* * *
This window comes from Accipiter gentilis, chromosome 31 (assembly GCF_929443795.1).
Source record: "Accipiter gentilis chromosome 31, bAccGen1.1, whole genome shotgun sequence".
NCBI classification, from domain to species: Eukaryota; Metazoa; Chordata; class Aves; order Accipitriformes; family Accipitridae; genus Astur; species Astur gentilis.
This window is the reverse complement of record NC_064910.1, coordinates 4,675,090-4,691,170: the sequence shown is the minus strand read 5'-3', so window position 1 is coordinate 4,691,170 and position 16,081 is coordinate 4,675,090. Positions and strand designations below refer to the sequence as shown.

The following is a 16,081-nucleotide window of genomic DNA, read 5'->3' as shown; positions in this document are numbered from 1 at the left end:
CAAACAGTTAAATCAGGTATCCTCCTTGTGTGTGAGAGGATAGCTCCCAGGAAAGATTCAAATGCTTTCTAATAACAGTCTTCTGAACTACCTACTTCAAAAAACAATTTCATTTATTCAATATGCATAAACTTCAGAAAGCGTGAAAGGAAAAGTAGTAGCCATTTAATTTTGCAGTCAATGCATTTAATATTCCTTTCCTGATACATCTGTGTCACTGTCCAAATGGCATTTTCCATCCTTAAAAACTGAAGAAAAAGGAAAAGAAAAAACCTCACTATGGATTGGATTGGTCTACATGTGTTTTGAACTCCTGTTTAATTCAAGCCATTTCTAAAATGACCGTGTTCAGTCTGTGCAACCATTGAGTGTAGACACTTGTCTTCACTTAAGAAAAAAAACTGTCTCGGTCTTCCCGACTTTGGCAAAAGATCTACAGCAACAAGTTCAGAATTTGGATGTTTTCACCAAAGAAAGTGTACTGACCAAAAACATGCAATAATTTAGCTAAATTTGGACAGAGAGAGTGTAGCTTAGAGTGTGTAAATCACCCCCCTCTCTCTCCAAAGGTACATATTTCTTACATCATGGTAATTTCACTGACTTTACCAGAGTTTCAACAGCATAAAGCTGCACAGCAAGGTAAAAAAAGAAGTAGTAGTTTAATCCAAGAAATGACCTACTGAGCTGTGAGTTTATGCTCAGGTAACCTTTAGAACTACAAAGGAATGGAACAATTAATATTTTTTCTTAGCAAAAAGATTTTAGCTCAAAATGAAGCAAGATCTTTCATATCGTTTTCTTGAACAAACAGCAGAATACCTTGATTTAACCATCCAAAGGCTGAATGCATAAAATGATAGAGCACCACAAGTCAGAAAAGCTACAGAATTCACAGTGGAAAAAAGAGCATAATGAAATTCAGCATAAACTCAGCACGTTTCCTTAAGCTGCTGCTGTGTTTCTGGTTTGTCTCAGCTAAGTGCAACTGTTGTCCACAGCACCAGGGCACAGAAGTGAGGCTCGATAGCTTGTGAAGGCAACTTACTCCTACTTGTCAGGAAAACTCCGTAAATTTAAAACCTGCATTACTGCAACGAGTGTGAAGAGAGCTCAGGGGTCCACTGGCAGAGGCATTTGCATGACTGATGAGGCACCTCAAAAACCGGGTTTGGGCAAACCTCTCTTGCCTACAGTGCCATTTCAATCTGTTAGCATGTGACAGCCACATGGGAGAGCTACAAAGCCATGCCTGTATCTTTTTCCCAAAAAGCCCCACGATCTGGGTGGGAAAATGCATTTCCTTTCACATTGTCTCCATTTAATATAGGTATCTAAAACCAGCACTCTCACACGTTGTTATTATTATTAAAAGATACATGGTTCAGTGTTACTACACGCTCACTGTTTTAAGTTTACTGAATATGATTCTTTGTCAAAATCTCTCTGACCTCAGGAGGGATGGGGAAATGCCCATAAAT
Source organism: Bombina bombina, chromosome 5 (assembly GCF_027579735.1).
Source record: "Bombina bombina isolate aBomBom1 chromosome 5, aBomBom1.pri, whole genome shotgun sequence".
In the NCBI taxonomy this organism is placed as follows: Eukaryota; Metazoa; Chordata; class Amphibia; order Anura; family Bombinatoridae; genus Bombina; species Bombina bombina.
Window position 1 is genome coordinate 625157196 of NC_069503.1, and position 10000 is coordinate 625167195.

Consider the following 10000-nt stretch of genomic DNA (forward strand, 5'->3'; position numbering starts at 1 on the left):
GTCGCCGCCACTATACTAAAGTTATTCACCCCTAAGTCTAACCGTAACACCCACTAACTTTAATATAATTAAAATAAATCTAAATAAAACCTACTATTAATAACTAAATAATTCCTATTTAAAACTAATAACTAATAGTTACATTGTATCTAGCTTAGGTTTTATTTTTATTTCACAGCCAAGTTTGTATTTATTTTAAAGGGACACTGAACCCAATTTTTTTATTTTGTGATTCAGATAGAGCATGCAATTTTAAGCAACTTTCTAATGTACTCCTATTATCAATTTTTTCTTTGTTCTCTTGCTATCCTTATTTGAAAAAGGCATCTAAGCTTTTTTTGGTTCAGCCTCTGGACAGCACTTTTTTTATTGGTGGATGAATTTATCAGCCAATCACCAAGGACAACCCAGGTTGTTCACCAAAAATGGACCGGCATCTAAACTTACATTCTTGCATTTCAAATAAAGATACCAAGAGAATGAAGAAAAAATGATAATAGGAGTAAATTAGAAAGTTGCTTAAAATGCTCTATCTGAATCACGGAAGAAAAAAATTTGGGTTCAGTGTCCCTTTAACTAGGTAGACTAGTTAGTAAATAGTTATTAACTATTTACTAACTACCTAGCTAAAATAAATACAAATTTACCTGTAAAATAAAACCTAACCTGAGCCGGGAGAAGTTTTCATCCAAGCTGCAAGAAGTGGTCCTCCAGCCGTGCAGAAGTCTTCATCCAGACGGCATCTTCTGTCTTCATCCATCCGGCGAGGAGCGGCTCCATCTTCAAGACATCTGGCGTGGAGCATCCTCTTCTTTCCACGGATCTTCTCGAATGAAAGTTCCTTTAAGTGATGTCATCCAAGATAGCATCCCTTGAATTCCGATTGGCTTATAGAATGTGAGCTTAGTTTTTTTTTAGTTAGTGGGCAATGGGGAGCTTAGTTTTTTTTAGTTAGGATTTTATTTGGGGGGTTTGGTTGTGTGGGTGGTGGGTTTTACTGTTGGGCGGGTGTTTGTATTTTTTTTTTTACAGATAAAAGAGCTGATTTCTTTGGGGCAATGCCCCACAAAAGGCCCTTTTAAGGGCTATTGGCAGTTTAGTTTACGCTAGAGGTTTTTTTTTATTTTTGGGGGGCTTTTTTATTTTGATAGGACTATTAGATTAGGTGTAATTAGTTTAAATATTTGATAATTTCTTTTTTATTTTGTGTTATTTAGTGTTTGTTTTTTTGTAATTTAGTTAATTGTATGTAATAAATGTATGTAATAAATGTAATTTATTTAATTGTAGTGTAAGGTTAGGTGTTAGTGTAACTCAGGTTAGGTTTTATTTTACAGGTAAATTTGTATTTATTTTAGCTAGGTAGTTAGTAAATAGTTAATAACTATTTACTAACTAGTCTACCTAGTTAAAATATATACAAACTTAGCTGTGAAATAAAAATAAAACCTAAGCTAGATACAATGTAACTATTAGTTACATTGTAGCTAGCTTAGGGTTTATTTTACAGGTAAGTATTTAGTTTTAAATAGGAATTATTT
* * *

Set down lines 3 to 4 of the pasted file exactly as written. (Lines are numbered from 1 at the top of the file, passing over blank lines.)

NCBI classification, from domain to species: Eukaryota; Metazoa; Chordata; class Aves; order Accipitriformes; family Accipitridae; genus Astur; species Astur gentilis.
This window is the reverse complement of record NC_064910.1, coordinates 4,675,090-4,691,170: the sequence shown is the minus strand read 5'-3', so window position 1 is coordinate 4,691,170 and position 16,081 is coordinate 4,675,090. Positions and strand designations below refer to the sequence as shown.